Premium high-end audio manufacturers like Meridian Audio have shifted focus in recent years to the world of luxury high-performance automobiles and yachts. Consumers with the financial means to spend more than $80,000 on a car have proven to be unfazed by expensive options such as navigation, communication, and entertainment packages that often add an additional $4000 to the final sticker price of an automobile. The results so far for Meridian, with its partners at McLaren, Jaguar, and Land Rover, have been quite rewarding.
Land Rover’s entry-level 2014 Range Rover starts at $83,545 in the United States and includes a 12-channel Meridian audio system with 13 drivers and 380W of power. Meridian has recently launched the Signature Trifield-3D Reference system, however, which comes standard on the brand-new Range Rover Autobiography, which is now available for $140,000.
With a little help from our friends at Meridian, and the generosity of the Classic Car Club in New York City, we were given the opportunity to take the 2014 Range Rover Autobiography for an extended test drive and to have a listen to Meridian’s most innovative automotive stereo system so far.
The Autobiography may look like Range Rover’s HSE model, but this supercharged 5.0-liter V8 SUV comes standard with 510 horsepower and rockets from 0-60mph in 5.1 seconds; this becomes even more impressive when you realize that it weighs more than 5000 pounds. With a top speed of over 155mph, it’s rather obvious why the Autobiography is selling rather well in Asia, Europe, and the Gulf states to wealthy customers who desire performance and the ultimate in luxury interiors. The cabin of the Range Rover is incredibly well-insulated from outside noise.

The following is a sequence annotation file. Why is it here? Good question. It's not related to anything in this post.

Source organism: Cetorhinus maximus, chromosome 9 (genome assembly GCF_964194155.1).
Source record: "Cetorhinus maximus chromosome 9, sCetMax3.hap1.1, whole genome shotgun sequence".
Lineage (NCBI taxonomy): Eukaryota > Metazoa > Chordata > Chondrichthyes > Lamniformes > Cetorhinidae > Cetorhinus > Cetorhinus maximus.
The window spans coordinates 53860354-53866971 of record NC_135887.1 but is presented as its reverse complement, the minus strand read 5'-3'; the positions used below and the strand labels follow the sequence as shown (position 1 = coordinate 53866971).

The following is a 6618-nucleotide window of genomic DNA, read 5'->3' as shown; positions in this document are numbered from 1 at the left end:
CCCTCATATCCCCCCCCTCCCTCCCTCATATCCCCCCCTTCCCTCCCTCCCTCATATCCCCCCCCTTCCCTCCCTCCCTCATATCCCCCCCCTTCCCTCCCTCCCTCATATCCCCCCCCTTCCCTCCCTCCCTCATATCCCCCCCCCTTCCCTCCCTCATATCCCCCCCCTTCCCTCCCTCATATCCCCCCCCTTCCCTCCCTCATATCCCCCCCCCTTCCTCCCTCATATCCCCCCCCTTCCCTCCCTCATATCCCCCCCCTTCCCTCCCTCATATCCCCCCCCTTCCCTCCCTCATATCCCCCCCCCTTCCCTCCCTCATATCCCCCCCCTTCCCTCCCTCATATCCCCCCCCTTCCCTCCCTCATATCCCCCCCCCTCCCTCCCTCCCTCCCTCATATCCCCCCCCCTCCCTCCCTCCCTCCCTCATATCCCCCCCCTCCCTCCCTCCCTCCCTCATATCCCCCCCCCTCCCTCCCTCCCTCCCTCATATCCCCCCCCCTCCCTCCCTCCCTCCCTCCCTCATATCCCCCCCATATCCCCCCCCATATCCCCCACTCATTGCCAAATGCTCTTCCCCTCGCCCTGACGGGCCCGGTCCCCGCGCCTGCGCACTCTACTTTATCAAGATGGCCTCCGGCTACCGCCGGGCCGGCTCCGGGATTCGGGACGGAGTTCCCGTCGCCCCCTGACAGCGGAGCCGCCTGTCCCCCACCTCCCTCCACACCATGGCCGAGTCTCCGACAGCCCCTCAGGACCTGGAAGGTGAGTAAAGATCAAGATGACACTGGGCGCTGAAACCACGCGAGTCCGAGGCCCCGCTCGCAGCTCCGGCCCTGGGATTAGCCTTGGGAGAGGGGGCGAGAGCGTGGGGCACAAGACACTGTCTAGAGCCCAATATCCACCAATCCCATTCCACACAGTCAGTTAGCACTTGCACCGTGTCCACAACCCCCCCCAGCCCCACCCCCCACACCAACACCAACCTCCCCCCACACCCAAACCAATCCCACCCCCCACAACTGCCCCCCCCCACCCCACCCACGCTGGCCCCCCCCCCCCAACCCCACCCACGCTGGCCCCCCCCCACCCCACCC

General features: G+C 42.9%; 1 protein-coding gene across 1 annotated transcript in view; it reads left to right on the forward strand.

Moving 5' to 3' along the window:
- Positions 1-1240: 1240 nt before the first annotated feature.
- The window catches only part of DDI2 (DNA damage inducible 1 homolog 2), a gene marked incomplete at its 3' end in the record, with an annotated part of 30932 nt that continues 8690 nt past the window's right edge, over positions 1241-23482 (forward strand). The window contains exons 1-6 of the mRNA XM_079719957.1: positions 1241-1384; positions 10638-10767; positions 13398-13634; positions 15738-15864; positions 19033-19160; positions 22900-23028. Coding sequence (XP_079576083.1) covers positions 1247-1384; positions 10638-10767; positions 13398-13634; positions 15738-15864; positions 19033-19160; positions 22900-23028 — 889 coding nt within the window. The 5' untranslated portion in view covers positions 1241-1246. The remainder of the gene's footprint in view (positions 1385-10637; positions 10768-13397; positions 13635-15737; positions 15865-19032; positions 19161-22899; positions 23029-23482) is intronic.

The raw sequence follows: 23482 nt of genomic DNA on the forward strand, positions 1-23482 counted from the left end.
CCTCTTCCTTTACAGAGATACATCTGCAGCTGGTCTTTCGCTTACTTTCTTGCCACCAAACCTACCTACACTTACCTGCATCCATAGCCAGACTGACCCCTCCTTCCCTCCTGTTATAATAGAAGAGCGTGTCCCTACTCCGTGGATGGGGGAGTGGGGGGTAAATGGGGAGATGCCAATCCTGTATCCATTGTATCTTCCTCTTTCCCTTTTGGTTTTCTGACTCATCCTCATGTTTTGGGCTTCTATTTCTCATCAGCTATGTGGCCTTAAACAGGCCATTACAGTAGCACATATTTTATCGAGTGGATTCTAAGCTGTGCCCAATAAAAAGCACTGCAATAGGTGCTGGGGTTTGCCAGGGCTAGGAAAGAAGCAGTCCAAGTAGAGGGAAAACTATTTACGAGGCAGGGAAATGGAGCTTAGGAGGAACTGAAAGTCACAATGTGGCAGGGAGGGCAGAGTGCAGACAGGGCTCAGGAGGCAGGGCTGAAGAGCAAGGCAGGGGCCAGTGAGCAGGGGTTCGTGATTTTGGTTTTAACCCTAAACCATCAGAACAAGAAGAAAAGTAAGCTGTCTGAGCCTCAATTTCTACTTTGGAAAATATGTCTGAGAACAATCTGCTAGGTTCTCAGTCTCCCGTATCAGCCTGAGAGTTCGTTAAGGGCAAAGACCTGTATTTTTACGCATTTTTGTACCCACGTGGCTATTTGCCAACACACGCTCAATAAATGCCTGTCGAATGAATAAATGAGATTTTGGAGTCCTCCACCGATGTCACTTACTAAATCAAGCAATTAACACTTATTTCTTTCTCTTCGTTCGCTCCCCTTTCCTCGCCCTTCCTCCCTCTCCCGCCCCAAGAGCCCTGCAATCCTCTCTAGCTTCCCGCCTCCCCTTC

The Signature Trifield-3D Reference system offers 1700W of power, and 29 loudspeakers, including a 10” subwoofer, and front height loudspeakers that are positioned above the driver's and front passenger’s heads.
The system also includes support for Bluetooth, a ten-disc memory vault, and the option to connect an USB memory stick. Meridian utilizes active DSP-based crossovers, cabin-correction software, and digital dither shaping, which also includes 24-bit/96kHz DACs, to reproduce a three-dimensional-sounding soundstage within the confines of the cabin regardless of where the passenger is seated.